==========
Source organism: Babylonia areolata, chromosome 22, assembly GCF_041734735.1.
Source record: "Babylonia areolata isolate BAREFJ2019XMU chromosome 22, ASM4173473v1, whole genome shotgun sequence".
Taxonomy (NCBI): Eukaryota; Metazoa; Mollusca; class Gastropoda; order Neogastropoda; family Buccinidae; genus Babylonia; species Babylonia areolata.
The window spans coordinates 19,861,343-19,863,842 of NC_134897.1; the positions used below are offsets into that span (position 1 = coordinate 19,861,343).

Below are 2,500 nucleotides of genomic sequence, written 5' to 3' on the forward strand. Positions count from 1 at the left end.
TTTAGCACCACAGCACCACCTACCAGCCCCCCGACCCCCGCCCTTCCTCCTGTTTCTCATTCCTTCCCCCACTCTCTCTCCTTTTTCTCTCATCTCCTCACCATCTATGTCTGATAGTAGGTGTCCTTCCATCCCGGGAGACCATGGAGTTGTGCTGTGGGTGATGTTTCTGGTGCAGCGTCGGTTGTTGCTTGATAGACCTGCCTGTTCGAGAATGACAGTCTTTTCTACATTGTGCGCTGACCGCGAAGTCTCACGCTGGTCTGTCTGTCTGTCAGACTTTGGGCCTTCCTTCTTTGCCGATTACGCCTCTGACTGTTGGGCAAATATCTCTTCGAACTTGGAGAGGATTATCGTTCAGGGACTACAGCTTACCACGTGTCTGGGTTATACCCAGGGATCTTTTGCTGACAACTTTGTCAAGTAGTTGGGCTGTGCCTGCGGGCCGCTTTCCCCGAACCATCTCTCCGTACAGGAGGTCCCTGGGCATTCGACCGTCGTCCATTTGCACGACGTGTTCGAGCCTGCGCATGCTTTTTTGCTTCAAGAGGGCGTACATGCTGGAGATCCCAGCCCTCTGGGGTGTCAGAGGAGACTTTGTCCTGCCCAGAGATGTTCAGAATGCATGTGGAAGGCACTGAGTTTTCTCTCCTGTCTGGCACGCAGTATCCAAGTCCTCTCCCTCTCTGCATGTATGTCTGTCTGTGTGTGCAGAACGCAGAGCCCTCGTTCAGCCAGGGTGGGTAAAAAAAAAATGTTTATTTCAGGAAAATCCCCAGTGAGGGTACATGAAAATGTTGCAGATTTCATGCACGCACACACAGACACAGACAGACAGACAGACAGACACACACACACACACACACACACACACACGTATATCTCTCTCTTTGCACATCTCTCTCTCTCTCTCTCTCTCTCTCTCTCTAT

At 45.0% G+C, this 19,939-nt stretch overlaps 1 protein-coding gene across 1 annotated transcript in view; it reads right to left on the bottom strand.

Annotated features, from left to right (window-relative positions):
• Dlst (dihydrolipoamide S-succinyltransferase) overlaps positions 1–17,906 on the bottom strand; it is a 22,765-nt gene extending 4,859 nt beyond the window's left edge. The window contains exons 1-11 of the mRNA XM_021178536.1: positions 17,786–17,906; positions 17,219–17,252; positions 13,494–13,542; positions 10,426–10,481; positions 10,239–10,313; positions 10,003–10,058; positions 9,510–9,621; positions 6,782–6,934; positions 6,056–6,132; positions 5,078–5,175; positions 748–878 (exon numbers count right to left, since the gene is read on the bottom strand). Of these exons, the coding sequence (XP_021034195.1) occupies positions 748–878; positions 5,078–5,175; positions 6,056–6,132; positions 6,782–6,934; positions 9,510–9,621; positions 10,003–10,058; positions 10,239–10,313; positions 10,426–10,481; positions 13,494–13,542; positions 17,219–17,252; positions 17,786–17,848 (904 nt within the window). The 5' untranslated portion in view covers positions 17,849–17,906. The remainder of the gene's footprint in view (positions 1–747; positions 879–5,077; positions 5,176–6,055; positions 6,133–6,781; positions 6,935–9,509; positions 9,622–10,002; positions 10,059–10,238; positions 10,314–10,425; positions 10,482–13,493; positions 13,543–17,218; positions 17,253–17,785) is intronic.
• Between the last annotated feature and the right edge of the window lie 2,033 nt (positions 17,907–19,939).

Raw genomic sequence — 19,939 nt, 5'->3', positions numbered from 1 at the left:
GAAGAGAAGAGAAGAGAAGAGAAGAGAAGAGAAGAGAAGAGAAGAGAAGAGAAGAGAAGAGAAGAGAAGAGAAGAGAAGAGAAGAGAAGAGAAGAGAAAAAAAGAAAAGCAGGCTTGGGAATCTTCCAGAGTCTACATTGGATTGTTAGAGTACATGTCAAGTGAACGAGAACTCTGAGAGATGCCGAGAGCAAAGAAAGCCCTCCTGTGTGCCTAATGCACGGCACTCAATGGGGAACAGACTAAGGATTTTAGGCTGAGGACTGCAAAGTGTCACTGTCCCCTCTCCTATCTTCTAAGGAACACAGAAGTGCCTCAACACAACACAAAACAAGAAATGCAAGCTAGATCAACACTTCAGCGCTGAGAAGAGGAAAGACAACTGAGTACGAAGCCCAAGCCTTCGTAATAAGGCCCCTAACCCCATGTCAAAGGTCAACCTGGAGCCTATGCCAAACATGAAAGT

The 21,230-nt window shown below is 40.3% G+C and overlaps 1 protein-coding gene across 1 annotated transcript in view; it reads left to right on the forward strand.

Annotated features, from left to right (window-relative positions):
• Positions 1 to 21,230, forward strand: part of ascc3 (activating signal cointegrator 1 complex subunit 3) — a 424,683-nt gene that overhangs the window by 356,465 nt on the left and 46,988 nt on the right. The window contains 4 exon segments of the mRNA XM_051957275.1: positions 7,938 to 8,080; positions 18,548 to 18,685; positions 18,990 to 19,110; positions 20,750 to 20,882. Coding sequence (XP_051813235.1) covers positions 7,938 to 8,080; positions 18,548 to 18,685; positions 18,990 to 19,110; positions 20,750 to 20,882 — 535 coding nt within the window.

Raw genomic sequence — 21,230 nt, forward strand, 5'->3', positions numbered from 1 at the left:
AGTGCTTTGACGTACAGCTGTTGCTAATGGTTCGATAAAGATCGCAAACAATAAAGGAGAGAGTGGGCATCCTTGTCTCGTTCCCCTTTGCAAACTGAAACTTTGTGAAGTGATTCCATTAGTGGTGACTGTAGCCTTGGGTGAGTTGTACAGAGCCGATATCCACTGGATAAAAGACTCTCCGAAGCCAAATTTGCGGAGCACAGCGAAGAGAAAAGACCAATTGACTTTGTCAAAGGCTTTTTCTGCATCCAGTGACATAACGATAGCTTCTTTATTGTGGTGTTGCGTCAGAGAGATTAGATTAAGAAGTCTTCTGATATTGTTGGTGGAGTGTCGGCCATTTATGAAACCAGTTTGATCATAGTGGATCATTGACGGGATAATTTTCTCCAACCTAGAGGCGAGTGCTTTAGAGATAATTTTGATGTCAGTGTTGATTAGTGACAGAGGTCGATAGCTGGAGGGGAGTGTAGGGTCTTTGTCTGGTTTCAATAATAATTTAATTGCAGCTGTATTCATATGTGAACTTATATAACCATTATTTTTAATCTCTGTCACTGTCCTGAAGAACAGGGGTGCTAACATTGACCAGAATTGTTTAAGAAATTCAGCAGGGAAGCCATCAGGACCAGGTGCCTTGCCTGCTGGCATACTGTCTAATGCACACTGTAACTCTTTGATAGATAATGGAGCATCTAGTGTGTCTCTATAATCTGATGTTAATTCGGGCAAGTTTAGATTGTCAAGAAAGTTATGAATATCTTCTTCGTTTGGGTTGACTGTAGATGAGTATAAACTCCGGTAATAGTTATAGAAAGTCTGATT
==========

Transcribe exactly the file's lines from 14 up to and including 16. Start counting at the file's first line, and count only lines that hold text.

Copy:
Annotated features, from left to right (window-relative positions):
• Positions 1 to 21,230, forward strand: part of ascc3 (activating signal cointegrator 1 complex subunit 3) — a 424,683-nt gene that overhangs the window by 356,465 nt on the left and 46,988 nt on the right. The window contains 4 exon segments of the mRNA XM_051957275.1: positions 7,938 to 8,080; positions 18,548 to 18,685; positions 18,990 to 19,110; positions 20,750 to 20,882. Coding sequence (XP_051813235.1) covers positions 7,938 to 8,080; positions 18,548 to 18,685; positions 18,990 to 19,110; positions 20,750 to 20,882 — 535 coding nt within the window.

Raw genomic sequence — 21,230 nt, forward strand, 5'->3', positions numbered from 1 at the left: